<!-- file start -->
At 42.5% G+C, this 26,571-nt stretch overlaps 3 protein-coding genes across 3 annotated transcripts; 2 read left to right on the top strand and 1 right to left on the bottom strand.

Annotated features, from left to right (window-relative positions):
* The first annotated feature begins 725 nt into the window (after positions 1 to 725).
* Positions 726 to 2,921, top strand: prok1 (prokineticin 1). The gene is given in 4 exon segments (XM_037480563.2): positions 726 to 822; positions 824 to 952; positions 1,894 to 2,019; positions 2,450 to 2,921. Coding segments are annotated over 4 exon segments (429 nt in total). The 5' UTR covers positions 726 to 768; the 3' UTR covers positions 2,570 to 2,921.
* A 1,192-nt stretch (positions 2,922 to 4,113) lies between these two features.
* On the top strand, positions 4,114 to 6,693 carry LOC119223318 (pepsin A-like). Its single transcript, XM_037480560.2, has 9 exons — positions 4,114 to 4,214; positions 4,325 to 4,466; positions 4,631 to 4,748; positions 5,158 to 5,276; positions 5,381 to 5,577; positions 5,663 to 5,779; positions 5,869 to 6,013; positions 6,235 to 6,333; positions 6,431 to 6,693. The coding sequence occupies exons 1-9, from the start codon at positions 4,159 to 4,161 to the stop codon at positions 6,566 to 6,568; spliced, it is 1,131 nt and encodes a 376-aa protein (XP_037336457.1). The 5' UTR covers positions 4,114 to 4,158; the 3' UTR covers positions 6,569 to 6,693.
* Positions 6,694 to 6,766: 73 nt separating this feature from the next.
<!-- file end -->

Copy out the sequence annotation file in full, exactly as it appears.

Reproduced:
At 42.5% G+C, this 26,571-nt stretch overlaps 3 protein-coding genes across 3 annotated transcripts; 2 read left to right on the top strand and 1 right to left on the bottom strand.

Annotated features, from left to right (window-relative positions):
* The first annotated feature begins 725 nt into the window (after positions 1 to 725).
* Positions 726 to 2,921, top strand: prok1 (prokineticin 1). The gene is given in 4 exon segments (XM_037480563.2): positions 726 to 822; positions 824 to 952; positions 1,894 to 2,019; positions 2,450 to 2,921. Coding segments are annotated over 4 exon segments (429 nt in total). The 5' UTR covers positions 726 to 768; the 3' UTR covers positions 2,570 to 2,921.
* A 1,192-nt stretch (positions 2,922 to 4,113) lies between these two features.
* On the top strand, positions 4,114 to 6,693 carry LOC119223318 (pepsin A-like). Its single transcript, XM_037480560.2, has 9 exons — positions 4,114 to 4,214; positions 4,325 to 4,466; positions 4,631 to 4,748; positions 5,158 to 5,276; positions 5,381 to 5,577; positions 5,663 to 5,779; positions 5,869 to 6,013; positions 6,235 to 6,333; positions 6,431 to 6,693. The coding sequence occupies exons 1-9, from the start codon at positions 4,159 to 4,161 to the stop codon at positions 6,566 to 6,568; spliced, it is 1,131 nt and encodes a 376-aa protein (XP_037336457.1). The 5' UTR covers positions 4,114 to 4,158; the 3' UTR covers positions 6,569 to 6,693.
* Positions 6,694 to 6,766: 73 nt separating this feature from the next.